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Piano Lesson 28: Amorous Anecdotes about Johann Sebastian Bach and the Mystery of the Notebook!

By Gaili Schoen January 31, 2024 Hobbies

Welcome to piano lesson 28 where we will discuss composer Johann Sebastian Bach! We will be playing two short pieces arranged for your right hand to play alone which will include the new high B and C notes you learned on p.76 in Upper Hands Piano, BOOK 1.

[NOTE: If you are just joining us for the first time, you can find my previous Sixty and Me Free Piano Lessons on my Author page. You can join our lessons any time and move at your own pace!]

27.1 Amorous Anecdotes about Johann Sebastian Bach and the Mystery of the “Notebook”

Image sourced from Wiki Commons

Johann Sebastian Bach was one of our most prolific and celebrated composers, having written over a thousand intricate and innovative pieces in his lifetime. His second wife, Anna Magdalena, was a famous, accomplished and beautiful soprano singer, and helped Bach immensely by transcribing and copying many of his works.

Bach fathered 20 children which earned him the name “Papa Bach,” yet Anna continued to perform after their marriage. Here I reveal some of the surprising details of Bach’s love life, along with an explanation of why we attribute some pieces to Anna Magdalena’s mysterious “notebook:”

28.2 Blue Bells of Scotland, p.77

Remember to observe the repeat signs! Play from the beginning to the 1st ending repeat sign :|| and repeat back to the ||: beginning repeat sign, then skip to the second ending. Notice also the f-p and the other dynamic markings. Play the first line forte the first time, then piano on the repeat. There is also another forte and a mezzo forte dynamic marking to observe. See my demonstration video to verify that you are playing the repeated section correctly:

28.3 Minuet, p.77

When I was a young student, we called this piece the Bach Minuet, but as you can see in my video 28.1 we now attribute this Minuet to a composer named Christian Petzold. However, since we can’t be 100% sure, the composer attribution reads, “From the Notebook of Anna Magdalena Bach,” Bach’s second wife, who had a collection of pieces in a notebook which her husband Johann Sebastian gave to her. You will recognize this famous tune right away. Be sure to keep your eighth notes even!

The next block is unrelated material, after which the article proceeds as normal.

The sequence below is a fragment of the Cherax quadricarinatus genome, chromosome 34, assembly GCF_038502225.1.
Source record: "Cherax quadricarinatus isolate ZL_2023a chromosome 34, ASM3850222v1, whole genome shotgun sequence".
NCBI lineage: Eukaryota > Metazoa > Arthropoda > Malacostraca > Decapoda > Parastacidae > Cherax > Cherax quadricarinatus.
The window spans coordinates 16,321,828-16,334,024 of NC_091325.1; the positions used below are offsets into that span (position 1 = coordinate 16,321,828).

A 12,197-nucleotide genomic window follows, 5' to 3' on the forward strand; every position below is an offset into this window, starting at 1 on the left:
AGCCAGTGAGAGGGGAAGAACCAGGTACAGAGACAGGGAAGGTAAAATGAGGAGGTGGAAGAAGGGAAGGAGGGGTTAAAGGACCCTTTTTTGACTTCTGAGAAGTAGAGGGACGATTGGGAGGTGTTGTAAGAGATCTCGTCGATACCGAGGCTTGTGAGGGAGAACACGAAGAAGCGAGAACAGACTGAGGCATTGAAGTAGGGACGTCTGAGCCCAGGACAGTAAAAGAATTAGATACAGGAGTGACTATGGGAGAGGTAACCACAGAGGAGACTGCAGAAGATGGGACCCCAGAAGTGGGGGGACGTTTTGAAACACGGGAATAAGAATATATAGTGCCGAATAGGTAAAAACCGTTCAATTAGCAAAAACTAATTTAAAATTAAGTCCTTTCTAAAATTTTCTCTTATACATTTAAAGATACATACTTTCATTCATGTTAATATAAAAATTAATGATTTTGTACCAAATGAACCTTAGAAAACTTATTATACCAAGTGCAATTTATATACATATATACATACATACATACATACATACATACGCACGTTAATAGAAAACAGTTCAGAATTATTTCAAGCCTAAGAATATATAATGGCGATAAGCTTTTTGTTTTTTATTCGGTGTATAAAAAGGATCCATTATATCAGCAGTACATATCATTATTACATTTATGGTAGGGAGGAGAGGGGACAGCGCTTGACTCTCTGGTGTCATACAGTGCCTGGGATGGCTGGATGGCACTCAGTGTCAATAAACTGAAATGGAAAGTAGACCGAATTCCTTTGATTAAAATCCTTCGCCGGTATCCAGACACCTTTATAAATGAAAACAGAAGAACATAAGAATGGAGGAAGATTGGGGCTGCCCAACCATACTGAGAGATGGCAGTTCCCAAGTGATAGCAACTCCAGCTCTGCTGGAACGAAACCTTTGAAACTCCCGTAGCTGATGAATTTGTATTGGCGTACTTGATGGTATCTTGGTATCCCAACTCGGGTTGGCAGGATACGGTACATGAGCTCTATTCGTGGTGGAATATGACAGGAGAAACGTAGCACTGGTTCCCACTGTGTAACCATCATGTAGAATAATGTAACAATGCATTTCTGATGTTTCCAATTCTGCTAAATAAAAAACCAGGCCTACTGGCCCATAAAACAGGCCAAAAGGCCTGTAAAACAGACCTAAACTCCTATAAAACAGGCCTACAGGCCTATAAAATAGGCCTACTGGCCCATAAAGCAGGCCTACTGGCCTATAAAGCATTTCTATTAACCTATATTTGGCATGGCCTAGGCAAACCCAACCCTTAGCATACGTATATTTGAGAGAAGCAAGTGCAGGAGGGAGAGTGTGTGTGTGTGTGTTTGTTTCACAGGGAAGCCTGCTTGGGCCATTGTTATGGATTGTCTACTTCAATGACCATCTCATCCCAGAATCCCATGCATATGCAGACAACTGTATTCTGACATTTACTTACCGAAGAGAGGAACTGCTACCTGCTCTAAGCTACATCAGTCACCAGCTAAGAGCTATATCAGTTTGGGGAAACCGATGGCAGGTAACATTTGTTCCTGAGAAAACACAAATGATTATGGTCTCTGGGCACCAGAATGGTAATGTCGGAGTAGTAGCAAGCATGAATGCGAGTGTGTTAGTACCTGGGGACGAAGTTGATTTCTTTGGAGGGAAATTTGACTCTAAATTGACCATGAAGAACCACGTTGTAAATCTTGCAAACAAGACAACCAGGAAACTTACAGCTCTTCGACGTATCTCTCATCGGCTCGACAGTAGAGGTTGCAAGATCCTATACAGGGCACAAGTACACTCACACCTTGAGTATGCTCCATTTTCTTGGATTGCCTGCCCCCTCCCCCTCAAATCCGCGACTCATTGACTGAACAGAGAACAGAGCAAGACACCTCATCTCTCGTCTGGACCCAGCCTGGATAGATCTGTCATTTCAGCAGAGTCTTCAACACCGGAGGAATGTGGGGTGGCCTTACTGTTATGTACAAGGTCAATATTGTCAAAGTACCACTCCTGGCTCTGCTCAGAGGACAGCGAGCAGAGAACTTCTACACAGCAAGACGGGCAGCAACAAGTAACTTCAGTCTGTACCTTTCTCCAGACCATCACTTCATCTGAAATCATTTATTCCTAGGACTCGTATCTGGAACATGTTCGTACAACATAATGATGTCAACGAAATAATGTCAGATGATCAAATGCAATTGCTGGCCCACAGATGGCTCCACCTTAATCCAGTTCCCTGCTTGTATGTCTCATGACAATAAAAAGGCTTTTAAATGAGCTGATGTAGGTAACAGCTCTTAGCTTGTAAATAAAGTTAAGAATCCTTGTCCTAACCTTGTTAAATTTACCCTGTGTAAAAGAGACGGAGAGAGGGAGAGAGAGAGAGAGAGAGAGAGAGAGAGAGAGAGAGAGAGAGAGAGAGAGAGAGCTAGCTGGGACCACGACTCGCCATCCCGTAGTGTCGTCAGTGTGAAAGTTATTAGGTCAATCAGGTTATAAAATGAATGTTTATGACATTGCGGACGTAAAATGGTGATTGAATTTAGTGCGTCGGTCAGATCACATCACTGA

Passion Practice

  1. Review Exercise #1 in B, and add F# and D-flat, with hands together. These are some of the trickiest pentascales to play, so practice them slowly. Play the 5 notes of each position before playing the exercise to be sure you have the correct notes. Play each exercise once forte (loudly), and once piano (softly) with your eyes open, then closed, if possible.
  2. p.77 – Play the Blue Bells of Scotland observing the repeats and dynamics. When you feel comfortable with Blue Bells, play the Minuet. Once you know the notes, you can try playing both of these pieces with a metronome. Listen for even eighth notes in the Minuet.
  3. Chord Calisthenics #5, Appendix viii – Play each set of minor and diminished triads, in F# and D-flat, alternating hands. Also review C, G, D, A E and B. See Lesson 26 for a demonstration of Chord Cali #5.
  4. If you have time, review For He’s a Jolly Good Fellow on p.67.

Let’s Have a Conversation:

Papa Bach certainly lived an interesting life. Do you like learning a little bit about the history of the music you are playing? Bach and Vivaldi (who wrote Spring, p.23) composed music in the Baroque period. Baroque music is characterized by more intricate melodies and fewer dynamics than the generally more melodic Classical era, as you might observe in our pieces by Mozart (Sonata p.58) and Beethoven (Ode to Joy p.31-32). Which pieces have you liked the best? Do you have a preference for Baroque vs. Classical music?

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The Author

Gaili Schoen is a passionate piano teacher and learning science researcher. She has written a piano instruction series called Upper Hands Piano: A Method for Adults 50+ to Spark the Mind, Heart and Soul. Learn more at Follow her blog for free monthly sheet music and practice tips:

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